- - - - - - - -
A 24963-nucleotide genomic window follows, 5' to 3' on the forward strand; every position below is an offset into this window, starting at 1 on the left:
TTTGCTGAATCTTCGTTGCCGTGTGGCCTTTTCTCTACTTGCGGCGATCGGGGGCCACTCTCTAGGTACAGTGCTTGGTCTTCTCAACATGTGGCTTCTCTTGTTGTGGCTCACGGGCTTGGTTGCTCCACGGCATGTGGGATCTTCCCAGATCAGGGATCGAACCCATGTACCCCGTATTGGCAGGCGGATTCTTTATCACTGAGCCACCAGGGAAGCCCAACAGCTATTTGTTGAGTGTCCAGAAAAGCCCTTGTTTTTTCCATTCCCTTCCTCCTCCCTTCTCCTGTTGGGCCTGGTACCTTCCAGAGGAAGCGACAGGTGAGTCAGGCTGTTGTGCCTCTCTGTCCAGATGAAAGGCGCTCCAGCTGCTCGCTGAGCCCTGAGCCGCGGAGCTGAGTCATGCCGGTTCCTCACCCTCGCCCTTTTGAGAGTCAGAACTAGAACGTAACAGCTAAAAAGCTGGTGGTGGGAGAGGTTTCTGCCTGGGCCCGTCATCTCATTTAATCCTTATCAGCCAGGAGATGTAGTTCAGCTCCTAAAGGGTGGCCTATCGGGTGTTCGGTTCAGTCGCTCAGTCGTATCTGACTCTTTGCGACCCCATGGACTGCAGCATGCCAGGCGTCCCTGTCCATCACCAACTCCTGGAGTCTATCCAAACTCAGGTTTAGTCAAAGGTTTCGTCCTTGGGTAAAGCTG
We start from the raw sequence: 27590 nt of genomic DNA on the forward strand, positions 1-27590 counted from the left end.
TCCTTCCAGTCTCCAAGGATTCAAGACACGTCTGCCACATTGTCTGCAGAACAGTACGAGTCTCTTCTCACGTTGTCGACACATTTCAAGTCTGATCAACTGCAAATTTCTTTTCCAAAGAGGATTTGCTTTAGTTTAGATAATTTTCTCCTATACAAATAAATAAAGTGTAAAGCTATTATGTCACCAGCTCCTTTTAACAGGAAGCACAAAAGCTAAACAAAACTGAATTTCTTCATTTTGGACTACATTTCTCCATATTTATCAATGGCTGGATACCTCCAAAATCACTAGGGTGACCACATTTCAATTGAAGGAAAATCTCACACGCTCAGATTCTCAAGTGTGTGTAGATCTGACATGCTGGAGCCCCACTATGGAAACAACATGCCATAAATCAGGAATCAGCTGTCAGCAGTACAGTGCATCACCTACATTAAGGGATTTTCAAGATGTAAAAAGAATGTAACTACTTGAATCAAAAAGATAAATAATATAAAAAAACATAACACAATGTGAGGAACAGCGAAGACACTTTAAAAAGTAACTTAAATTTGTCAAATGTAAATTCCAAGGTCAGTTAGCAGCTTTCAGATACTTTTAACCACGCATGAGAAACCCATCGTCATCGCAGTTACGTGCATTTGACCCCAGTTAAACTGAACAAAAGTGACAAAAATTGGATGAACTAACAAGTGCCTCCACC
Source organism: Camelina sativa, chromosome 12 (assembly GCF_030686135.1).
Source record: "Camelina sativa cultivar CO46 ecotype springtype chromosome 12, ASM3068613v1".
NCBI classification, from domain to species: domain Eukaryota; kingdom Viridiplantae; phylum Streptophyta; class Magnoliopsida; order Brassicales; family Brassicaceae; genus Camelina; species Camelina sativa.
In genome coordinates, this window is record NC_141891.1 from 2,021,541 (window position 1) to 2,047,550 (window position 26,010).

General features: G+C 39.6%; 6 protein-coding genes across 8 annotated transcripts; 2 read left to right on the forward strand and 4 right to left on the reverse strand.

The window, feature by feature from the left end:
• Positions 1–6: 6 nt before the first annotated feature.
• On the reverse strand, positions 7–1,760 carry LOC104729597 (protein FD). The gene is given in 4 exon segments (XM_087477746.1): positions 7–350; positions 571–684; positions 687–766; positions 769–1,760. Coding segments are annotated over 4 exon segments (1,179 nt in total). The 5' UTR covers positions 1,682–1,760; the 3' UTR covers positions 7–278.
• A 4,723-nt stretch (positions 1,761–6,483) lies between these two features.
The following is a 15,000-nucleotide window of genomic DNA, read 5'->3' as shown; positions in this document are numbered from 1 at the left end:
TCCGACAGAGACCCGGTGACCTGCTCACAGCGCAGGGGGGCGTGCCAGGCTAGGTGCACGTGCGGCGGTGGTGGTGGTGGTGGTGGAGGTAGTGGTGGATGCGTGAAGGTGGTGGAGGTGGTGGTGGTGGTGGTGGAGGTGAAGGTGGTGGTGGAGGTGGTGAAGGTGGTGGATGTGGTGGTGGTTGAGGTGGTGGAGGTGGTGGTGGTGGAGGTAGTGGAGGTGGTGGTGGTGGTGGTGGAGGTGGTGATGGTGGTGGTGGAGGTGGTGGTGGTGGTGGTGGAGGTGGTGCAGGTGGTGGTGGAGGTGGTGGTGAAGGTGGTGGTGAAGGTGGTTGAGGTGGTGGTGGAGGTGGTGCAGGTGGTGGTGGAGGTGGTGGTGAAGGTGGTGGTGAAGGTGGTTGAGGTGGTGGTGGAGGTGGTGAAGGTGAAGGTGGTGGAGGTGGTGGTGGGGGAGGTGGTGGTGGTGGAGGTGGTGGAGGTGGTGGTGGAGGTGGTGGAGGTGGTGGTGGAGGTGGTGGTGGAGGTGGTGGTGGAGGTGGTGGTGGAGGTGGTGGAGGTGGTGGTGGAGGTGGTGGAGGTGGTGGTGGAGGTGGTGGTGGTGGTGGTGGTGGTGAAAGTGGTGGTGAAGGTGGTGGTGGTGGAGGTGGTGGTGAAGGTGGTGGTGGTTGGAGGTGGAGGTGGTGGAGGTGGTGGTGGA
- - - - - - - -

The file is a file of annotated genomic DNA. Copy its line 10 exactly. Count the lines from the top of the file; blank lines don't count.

The window, feature by feature from the left end: